Safe Datalog Queries with Linear Constraints
 In Proceedings of the 4th International Conference on Principles and Practice of Constraint Programming (CP98), number 1520 in LNCS
, 1998
"... . In this paper we consider Datalog queries with linear constraints. We identify several syntactical subcases of Datalog queries with linear constraints, called safe queries, and show that the least model of safe Datalog queries with linear constraints can be evaluated bottomup in closedform. These ..."
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Cited by 7 (2 self)
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. In this paper we consider Datalog queries with linear constraints. We identify several syntactical subcases of Datalog queries with linear constraints, called safe queries, and show that the least model of safe Datalog queries with linear constraints can be evaluated bottomup in closedform. These subcases include Datalog with only positive and upperbound or only negative and lower bound constraints or only halfaddition, upper and lower bound constraints. We also study other subcases where the recognition problem is decidable. 1 Introduction Constraint databases is an active area of current research. In particular, linear constraint databases have been used for modeling geometric data and in other applications [3, 14, 15, 22, 23]. There are several proposals to define query languages for linear constraint databases. Most query language proposals are based on firstorder logic. However, it has been found that firstorder languages even with real polynomial constraint databases are ...
A Minicourse on Temporal Databases
"... Temporal Databases 9 Basic Building Blocks 10 The Snapshot Model 11 Snapshots: Example 12 Histories 13 The Timestamp Model 14 Timestamp Example 15 Query Languages 16 Firstorder Temporal Connectives 17 Examples of Temporal Connectives 18 Propositional Temporal Logic 19 Firstorder Temporal Logic: sy ..."
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Temporal Databases 9 Basic Building Blocks 10 The Snapshot Model 11 Snapshots: Example 12 Histories 13 The Timestamp Model 14 Timestamp Example 15 Query Languages 16 Firstorder Temporal Connectives 17 Examples of Temporal Connectives 18 Propositional Temporal Logic 19 Firstorder Temporal Logic: syntax 20 FOTL: semantics 21 Examples 22 Temporal Relational Calculus: syntax 23 Temporal RC: Semantics 24 Examples 25 Examples (cont.) 26 Expressive Power 27 Expressive Power (cont.) 28 How do we prove it? 29 Scope of Temporal Variables 30 EhrenfeuchtFrass e Games 31 EhrenfeuchtFrass e Games (cont.) 32 EhrenfeuchtFrass e Games (cont.) 33 EhrenfeuchtFrass e Games (cont.) 34 EF Games and Temporal Logic 35 Compatibility of Variables in FOTL 36 Databases not distinguishable by FOTL 37 Communication Complexity 38 Consequences for Temporal Queries 39 Temporal Relational Algebra 40 TRA: example 41 Temporal Logic TL(FO) 42 Plan 43 Concrete Temporal Databases 44 Finite Encoding using Constraints 4...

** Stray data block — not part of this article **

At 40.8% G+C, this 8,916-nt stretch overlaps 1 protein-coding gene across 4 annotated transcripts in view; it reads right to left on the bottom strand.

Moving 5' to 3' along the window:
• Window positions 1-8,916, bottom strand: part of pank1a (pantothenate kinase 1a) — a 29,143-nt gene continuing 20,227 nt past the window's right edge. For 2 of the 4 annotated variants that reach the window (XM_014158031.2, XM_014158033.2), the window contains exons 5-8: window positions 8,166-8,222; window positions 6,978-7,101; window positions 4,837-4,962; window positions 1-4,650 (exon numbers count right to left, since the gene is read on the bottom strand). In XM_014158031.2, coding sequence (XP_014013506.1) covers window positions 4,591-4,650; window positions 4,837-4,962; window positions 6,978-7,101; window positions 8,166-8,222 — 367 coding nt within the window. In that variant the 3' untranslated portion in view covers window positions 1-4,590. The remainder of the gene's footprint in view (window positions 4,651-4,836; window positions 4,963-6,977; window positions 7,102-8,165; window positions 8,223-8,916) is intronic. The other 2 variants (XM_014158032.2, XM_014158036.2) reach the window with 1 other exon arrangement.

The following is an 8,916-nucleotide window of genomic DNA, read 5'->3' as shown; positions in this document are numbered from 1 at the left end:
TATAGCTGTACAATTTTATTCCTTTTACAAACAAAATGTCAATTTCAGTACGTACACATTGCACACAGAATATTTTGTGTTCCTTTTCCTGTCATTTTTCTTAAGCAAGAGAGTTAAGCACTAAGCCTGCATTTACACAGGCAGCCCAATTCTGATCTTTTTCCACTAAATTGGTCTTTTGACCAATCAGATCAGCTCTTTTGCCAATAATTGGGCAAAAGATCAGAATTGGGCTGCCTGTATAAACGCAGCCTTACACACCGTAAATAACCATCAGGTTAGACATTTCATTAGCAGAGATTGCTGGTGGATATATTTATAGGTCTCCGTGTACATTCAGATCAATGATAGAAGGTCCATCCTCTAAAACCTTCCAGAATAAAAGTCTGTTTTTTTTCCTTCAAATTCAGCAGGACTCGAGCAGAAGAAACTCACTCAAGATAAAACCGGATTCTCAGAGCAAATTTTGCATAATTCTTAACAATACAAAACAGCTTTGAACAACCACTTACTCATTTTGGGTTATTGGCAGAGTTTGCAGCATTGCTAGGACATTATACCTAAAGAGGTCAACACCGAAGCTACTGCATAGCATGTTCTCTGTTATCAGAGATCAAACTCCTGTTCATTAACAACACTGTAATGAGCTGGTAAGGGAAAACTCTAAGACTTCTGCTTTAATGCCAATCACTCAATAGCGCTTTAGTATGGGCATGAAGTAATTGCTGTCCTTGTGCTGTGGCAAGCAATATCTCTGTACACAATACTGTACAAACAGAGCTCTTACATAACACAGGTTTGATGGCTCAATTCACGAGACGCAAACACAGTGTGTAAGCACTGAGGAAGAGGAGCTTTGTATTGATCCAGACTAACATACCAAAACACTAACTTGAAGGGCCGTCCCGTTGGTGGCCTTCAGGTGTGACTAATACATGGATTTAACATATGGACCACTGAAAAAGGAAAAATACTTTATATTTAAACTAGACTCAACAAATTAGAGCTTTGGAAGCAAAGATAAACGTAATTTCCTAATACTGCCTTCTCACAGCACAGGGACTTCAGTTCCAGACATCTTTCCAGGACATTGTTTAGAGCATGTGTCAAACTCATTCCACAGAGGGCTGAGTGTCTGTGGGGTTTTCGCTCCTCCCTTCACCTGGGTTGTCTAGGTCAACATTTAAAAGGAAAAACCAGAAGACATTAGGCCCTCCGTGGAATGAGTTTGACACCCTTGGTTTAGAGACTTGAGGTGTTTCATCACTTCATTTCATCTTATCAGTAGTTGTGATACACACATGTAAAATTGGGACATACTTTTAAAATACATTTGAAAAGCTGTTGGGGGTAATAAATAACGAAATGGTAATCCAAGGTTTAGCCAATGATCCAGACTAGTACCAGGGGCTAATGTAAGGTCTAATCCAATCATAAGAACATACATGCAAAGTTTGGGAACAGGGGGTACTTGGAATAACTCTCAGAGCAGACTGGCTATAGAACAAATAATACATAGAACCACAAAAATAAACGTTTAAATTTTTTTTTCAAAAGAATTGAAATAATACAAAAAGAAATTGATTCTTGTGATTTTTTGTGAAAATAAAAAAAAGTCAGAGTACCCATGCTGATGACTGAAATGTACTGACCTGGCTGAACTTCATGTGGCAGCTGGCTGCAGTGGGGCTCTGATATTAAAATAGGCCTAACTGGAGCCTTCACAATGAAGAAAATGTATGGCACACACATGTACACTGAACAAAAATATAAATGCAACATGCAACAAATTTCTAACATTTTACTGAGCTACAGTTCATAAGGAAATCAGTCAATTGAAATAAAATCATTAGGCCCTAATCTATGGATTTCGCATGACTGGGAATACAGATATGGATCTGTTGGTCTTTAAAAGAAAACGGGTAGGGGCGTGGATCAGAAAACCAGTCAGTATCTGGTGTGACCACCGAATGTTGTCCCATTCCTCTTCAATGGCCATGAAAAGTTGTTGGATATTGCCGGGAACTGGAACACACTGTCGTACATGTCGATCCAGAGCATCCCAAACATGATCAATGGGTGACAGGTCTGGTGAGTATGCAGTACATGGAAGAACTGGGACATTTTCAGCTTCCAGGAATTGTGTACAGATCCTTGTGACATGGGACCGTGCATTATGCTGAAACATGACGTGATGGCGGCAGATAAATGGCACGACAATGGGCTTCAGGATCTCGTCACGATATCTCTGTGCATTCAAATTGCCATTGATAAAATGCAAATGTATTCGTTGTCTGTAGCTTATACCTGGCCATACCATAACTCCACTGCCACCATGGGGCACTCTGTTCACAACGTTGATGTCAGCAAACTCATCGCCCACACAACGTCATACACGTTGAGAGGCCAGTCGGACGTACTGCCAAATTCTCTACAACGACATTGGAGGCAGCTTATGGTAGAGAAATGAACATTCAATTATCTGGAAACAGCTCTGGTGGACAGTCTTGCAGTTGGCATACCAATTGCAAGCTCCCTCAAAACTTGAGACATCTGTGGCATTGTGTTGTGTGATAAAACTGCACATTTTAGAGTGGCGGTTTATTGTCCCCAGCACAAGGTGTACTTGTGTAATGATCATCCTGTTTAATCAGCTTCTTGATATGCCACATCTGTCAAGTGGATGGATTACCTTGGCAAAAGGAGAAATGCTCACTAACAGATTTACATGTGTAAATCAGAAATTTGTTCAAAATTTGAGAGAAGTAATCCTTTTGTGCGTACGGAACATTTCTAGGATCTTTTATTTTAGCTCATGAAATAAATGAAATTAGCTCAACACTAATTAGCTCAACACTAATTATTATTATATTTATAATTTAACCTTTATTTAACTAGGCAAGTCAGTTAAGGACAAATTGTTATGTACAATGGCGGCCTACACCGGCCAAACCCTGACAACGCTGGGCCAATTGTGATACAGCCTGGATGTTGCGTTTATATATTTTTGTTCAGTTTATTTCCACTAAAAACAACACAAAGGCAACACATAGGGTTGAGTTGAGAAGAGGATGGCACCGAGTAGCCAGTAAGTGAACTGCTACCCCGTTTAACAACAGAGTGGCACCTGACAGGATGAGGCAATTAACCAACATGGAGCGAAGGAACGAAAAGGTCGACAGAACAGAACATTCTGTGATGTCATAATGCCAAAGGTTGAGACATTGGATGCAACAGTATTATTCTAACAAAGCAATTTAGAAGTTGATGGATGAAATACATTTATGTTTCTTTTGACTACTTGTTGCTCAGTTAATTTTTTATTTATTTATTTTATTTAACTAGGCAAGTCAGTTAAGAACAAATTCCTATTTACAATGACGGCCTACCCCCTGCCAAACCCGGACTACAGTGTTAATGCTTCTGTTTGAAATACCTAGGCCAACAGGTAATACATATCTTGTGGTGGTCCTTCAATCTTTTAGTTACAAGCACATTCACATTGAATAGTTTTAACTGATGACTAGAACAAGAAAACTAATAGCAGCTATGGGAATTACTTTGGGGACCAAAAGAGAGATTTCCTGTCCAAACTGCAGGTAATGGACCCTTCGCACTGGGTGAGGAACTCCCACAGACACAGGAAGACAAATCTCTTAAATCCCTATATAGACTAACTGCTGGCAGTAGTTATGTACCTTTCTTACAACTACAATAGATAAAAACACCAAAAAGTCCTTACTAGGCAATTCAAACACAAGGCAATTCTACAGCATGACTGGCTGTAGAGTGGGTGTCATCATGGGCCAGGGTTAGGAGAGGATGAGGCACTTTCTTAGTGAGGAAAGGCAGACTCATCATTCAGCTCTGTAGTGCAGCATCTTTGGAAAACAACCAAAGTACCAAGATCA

A Minicourse on Temporal Databases
"... Temporal Databases 9 Basic Building Blocks 10 The Snapshot Model 11 Snapshots: Example 12 Histories 13 The Timestamp Model 14 Timestamp Example 15 Query Languages 16 Firstorder Temporal Connectives 17 Examples of Temporal Connectives 18 Propositional Temporal Logic 19 Firstorder Temporal Logic: sy ..."
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Temporal Databases 9 Basic Building Blocks 10 The Snapshot Model 11 Snapshots: Example 12 Histories 13 The Timestamp Model 14 Timestamp Example 15 Query Languages 16 Firstorder Temporal Connectives 17 Examples of Temporal Connectives 18 Propositional Temporal Logic 19 Firstorder Temporal Logic: syntax 20 FOTL: semantics 21 Examples 22 Temporal Relational Calculus: syntax 23 Temporal RC: Semantics 24 Examples 25 Examples (cont.) 26 Expressive Power 27 Expressive Power (cont.) 28 How do we prove it? 29 Scope of Temporal Variables 30 EhrenfeuchtFrassb Games 31 EhrenfeuchtFrassb Games (cont.) 32 EhrenfeuchtFrassb Games (cont.) 33 EhrenfeuchtFrassb Games (cont.) 34 EF Games and Temporal Logic 35 Compatibility of Variables in FOTL 36 Databases not distinguishable by FOTL 37 Communication Complexity 38 Consequences for Temporal Queries 39 Temporal Relational Algebra 40 TRA: example 41 Temporal Logic TL(FO) 42 Plan 43 Concrete Temporal Databases 44 Finite Encoding using Constraints 45 Interval Encoding 46 Interval Encoding (cont.) 47 Example 48 Why Intervals? 49 Interval Queries 50 Genericity 51 TSQL2 [Snodgrass, 1995] 52 Duplicate Semantics 53 TSQL2's Successors 54 Example 55 Coalescing 56 Example (cont,) 57 Failure of Coalescing 58 Folding and Unfolding 59 Other Proposals 60 Intervalsvs, True Intervals 61 Temporal Connectives in ,z 62 Translations 63 Closure for Intervals 64 SQL/TP [Toman, 1997] 65 SQL/TP: syntax 66 SQL/TP: encoding of time 67 SQL/TP: Query Evaluation 68 Data Definition Language 69 How do we compile Queries? 70 Closure for SQL/TP 71 Conditional Queries 72 Select Block: Join and Selection 73 Select Block: Duplicate Elimination 74 Timecompatible Queries 75 Normalization 76 Set Operations 77 Set Operations (cont,) 78 Set Operations (cont,) 79 Size of the ...